Like

  • Interesting talk by UWI Eudene Barriteau about the Beltway Project.

    https://en.wikipedia.org/wiki/Belt_and_Road_Initiative

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  • Who or what runs this theatre here on earth? Isreal, USA, UK , EU , China, chump, netty , BJ? Do these entities really exist or is this all implanted into our unprotected grey matter?

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  • SirSimpleSimonPresidentForLife

    @? “after eating the raw meat of an infected marmot”

    I honestly did not know that there are humans who eat raw rodents.

    That said according to the United States Center for Disease Control there is also endemic plague in the United States

    “Over 80% of United States plague cases have been the bubonic form. In recent decades, an average of seven human plague cases have been reported each year (range: 1–17 cases per year). Plague has occurred in people of all ages (infants up to age 96), though 50% of cases occur in people ages 12–45. It occurs in both men and women, though historically is slightly more common among men, probably because of increased outdoor activities that put them at higher risk.”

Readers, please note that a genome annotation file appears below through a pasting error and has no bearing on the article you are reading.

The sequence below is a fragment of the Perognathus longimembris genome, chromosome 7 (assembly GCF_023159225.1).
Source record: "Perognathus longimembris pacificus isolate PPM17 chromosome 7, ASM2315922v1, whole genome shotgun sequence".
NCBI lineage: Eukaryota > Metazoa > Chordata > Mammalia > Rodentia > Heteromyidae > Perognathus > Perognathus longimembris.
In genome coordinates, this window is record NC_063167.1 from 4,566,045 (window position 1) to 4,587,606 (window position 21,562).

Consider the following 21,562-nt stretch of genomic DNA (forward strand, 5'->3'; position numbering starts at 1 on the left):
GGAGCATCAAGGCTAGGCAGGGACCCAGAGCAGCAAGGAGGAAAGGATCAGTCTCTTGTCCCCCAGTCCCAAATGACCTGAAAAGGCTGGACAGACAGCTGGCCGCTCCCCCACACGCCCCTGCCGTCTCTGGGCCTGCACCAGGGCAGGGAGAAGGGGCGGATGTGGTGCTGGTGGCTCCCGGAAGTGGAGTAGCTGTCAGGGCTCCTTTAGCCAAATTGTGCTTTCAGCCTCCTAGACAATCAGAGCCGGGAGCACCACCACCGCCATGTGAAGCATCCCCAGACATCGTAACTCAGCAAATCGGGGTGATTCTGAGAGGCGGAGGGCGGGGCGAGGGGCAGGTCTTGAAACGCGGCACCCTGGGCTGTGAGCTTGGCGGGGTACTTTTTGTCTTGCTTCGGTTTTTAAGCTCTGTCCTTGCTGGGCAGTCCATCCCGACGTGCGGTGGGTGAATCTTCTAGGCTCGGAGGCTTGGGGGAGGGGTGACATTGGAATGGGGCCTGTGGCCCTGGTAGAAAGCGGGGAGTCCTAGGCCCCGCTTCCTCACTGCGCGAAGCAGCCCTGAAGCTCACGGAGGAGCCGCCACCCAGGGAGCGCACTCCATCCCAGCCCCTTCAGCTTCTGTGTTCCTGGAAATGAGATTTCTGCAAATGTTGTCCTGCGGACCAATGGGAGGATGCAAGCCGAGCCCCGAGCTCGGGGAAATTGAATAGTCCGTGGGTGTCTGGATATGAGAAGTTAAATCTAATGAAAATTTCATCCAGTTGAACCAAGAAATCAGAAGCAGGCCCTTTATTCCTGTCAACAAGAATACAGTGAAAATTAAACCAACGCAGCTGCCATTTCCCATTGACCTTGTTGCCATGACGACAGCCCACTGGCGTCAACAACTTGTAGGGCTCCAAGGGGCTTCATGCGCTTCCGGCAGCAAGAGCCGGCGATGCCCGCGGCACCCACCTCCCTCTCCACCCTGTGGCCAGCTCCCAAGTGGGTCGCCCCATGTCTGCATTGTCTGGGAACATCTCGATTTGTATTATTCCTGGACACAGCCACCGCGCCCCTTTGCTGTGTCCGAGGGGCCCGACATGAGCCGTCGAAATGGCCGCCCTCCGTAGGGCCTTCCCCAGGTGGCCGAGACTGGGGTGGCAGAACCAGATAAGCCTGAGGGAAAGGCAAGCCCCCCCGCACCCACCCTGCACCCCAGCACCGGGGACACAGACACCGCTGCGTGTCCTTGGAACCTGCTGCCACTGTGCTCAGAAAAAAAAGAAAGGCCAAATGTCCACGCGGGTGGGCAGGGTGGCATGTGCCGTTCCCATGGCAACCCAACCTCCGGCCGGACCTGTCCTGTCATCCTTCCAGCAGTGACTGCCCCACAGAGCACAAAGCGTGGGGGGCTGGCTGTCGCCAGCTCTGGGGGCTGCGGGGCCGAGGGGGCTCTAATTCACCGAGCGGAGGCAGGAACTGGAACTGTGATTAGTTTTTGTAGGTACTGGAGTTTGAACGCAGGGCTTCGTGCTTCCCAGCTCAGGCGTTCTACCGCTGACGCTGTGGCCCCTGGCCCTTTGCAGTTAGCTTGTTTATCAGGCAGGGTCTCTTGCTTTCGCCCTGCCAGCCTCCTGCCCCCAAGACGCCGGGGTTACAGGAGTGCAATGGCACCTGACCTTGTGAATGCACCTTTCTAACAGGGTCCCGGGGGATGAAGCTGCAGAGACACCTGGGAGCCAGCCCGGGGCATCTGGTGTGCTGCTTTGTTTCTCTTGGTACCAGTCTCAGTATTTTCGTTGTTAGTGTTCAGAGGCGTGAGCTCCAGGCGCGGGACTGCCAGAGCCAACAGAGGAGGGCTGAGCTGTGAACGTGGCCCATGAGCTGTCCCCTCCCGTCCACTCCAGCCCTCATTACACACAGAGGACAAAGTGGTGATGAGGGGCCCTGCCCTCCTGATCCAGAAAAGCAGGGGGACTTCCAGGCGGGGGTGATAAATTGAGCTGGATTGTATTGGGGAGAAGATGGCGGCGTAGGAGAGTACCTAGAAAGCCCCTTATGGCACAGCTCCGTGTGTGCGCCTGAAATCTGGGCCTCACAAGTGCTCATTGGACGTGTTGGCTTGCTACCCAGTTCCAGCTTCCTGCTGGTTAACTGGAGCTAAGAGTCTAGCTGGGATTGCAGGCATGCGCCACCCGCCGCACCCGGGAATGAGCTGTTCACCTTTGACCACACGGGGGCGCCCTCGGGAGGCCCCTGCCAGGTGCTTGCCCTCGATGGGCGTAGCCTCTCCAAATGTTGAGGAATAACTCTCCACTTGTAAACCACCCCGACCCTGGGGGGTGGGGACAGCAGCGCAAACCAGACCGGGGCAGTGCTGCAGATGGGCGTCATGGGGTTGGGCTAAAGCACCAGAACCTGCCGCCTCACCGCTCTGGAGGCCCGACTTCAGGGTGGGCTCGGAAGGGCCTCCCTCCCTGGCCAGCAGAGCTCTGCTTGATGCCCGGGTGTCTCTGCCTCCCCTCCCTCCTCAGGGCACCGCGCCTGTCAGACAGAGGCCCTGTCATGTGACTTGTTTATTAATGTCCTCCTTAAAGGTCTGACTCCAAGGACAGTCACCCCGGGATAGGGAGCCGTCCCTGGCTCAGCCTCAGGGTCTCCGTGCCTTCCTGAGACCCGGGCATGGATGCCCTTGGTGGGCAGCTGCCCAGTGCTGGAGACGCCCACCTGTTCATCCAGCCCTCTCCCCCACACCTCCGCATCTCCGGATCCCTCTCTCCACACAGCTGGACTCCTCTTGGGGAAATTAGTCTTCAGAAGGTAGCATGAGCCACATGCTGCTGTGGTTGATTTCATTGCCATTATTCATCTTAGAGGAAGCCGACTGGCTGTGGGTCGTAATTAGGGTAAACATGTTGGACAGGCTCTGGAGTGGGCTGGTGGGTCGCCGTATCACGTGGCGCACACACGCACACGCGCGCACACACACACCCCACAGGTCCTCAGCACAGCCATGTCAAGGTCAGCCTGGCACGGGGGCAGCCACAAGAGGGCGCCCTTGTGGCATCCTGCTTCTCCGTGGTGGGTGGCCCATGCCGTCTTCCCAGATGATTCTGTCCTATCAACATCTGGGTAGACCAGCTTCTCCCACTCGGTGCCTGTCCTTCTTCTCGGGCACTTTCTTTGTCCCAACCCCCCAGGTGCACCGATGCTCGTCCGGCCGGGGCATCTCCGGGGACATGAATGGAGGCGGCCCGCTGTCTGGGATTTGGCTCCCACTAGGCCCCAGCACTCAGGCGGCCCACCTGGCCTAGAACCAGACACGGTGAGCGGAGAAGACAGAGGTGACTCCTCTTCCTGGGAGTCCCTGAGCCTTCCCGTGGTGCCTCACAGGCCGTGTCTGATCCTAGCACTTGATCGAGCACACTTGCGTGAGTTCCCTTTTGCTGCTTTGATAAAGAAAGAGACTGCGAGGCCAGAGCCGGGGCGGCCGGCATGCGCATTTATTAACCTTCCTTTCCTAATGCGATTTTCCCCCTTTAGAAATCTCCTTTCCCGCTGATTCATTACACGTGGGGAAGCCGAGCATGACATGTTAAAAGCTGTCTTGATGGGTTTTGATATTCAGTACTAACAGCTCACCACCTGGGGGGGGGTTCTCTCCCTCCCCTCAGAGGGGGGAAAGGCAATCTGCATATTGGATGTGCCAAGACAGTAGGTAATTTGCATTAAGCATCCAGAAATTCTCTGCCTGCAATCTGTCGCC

https://www.cdc.gov/plague/maps/

    But nobody is suggesting (nor should we) that we quarantine the tens of thousands of people who visit from the United States every year.

    https://www.cdc.gov/mmwr/index.html
    Morbidity and mortality Weekly Report